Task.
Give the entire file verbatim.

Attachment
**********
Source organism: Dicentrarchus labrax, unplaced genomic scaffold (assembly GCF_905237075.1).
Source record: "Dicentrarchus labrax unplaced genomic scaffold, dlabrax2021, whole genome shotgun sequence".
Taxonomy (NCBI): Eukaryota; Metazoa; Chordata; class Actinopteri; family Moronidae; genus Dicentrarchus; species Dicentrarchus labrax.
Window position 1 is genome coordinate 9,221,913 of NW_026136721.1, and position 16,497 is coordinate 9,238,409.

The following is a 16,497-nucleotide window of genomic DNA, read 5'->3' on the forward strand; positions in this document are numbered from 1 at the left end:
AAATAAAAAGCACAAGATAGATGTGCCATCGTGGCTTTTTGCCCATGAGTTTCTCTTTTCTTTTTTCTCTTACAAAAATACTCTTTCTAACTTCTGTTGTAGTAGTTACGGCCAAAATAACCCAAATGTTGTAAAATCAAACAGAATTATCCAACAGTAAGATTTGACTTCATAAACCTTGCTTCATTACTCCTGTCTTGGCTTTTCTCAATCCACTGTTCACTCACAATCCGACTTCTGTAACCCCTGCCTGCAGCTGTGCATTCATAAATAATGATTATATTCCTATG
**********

Source organism: Dicentrarchus labrax, unplaced genomic scaffold (assembly GCF_905237075.1).
Source record: "Dicentrarchus labrax unplaced genomic scaffold, dlabrax2021, whole genome shotgun sequence".
Taxonomy (NCBI): Eukaryota; Metazoa; Chordata; class Actinopteri; family Moronidae; genus Dicentrarchus; species Dicentrarchus labrax.
Window position 1 is genome coordinate 9,221,913 of NW_026136721.1, and position 16,497 is coordinate 9,238,409.

The following is a 16,497-nucleotide window of genomic DNA, read 5'->3' on the forward strand; positions in this document are numbered from 1 at the left end:
AAATAAAAAGCACAAGATAGATGTGCCATCGTGGCTTTTTGCCCATGAGTTTCTCTTTTCTTTTTTCTCTTACAAAAATACTCTTTCTAACTTCTGTTGTAGTAGTTACGGCCAAAATAACCCAAATGTTGTAAAATCAAACAGAATTATCCAACAGTAAGATTTGACTTCATAAACCTTGCTTCATTACTCCTGTCTTGGCTTTTCTCAATCCACTGTTCACTCACAATCCGACTTCTGTAACCCCTGCCTGCAGCTGTGCATTCATAAATAATGATTATATTCCTATG